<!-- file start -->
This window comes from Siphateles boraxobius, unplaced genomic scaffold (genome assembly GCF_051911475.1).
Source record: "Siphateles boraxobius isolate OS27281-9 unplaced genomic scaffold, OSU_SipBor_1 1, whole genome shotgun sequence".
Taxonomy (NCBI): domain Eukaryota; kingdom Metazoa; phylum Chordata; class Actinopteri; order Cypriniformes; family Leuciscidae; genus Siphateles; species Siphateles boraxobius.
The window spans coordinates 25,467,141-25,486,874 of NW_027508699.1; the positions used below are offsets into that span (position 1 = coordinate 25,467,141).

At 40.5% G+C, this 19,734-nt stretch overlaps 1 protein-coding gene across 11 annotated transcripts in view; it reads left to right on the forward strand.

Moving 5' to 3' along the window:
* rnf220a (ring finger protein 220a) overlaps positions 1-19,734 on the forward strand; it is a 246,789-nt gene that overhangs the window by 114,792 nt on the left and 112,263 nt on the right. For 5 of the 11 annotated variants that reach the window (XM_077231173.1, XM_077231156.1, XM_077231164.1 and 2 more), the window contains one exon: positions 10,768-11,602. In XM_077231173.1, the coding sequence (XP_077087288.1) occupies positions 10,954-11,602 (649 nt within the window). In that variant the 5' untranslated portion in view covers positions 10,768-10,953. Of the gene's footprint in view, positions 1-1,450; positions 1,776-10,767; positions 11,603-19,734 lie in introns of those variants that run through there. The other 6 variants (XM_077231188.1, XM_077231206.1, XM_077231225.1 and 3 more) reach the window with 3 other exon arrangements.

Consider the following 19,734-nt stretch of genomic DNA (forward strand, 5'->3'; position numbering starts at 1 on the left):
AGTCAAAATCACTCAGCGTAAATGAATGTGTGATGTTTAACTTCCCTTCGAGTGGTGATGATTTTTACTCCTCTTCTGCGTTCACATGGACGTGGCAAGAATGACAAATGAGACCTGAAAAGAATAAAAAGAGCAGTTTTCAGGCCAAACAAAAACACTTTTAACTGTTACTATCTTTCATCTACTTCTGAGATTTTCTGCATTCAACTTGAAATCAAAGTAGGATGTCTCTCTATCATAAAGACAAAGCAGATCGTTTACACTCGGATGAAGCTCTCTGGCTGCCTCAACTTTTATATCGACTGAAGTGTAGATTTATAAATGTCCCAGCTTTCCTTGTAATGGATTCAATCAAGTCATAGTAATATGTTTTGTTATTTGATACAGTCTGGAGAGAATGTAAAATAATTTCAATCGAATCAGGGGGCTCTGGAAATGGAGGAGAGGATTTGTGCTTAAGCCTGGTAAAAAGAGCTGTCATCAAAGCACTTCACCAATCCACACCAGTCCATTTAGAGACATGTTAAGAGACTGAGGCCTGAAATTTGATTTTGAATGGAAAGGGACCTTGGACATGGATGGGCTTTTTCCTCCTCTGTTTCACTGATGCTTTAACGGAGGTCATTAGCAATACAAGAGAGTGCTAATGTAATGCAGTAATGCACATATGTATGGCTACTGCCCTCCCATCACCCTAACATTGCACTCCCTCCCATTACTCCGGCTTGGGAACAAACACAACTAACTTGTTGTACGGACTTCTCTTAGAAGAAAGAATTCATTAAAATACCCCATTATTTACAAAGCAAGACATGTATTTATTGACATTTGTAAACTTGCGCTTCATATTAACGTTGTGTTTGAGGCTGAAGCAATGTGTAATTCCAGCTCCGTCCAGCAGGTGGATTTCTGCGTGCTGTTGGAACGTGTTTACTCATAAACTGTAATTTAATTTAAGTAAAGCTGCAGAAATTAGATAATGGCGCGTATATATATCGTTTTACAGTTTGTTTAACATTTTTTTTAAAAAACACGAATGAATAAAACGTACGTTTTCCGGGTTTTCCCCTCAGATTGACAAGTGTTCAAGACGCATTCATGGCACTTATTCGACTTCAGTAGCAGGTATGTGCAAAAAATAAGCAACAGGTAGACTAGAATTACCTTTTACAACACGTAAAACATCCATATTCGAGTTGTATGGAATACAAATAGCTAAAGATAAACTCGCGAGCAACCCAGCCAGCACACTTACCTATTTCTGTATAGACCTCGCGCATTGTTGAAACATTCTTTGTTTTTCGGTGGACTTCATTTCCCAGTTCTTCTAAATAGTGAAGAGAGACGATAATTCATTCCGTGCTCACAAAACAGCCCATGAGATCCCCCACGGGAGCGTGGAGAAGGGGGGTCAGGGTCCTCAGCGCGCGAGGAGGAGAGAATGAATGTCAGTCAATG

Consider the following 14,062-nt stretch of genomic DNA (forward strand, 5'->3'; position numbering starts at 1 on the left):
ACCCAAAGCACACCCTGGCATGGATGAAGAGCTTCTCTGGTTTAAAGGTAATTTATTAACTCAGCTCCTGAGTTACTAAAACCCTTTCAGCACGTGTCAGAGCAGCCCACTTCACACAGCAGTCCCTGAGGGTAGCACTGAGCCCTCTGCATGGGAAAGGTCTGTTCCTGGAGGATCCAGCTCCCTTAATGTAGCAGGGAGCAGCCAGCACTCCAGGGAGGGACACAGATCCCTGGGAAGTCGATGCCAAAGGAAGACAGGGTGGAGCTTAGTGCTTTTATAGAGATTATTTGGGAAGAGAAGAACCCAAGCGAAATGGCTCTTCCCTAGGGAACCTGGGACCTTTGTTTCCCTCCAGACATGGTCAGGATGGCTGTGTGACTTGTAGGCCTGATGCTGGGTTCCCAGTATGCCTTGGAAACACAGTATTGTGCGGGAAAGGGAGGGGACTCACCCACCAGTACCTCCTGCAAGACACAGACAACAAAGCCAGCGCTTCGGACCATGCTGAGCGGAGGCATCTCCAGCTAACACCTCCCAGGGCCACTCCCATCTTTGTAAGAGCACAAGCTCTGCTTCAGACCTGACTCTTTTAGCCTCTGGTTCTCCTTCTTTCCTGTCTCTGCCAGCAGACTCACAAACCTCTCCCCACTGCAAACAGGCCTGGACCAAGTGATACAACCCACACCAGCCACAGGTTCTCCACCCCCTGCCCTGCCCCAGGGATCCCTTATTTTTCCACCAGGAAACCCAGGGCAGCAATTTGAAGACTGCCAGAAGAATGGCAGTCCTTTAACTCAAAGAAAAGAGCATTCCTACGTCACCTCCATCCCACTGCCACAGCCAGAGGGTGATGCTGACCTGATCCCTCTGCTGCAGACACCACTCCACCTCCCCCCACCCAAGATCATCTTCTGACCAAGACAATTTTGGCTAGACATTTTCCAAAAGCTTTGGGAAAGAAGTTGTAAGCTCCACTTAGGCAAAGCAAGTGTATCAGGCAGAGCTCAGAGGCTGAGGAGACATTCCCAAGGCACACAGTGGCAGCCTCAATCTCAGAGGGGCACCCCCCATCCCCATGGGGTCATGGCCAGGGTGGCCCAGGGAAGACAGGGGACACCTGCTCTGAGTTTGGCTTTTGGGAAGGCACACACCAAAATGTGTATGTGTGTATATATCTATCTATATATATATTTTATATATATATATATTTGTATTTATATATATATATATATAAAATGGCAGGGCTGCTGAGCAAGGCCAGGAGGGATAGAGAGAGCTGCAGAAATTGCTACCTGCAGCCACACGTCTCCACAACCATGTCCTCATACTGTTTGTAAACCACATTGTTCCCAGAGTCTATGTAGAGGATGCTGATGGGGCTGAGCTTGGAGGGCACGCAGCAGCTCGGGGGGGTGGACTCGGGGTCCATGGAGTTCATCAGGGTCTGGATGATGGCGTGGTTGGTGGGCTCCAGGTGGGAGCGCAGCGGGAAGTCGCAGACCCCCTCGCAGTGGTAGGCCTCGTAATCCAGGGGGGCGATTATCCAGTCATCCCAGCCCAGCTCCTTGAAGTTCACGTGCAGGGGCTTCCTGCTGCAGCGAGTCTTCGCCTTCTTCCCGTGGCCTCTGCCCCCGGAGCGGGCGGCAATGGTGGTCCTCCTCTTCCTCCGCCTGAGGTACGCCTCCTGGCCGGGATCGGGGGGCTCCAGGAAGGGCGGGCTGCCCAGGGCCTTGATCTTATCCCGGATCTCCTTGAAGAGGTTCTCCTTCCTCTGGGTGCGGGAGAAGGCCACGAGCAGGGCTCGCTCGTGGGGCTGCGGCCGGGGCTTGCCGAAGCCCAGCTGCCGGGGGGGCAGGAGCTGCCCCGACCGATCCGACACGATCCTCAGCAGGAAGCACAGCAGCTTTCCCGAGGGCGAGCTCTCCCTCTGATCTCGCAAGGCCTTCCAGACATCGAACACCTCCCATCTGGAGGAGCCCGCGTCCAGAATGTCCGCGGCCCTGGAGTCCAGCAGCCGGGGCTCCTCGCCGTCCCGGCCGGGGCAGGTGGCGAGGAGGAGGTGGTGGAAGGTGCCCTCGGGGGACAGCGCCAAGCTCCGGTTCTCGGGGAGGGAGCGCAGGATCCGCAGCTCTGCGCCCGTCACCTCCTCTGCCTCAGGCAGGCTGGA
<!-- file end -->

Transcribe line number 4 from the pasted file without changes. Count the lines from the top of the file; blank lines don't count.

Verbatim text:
The window spans coordinates 25,467,141-25,486,874 of NW_027508699.1; the positions used below are offsets into that span (position 1 = coordinate 25,467,141).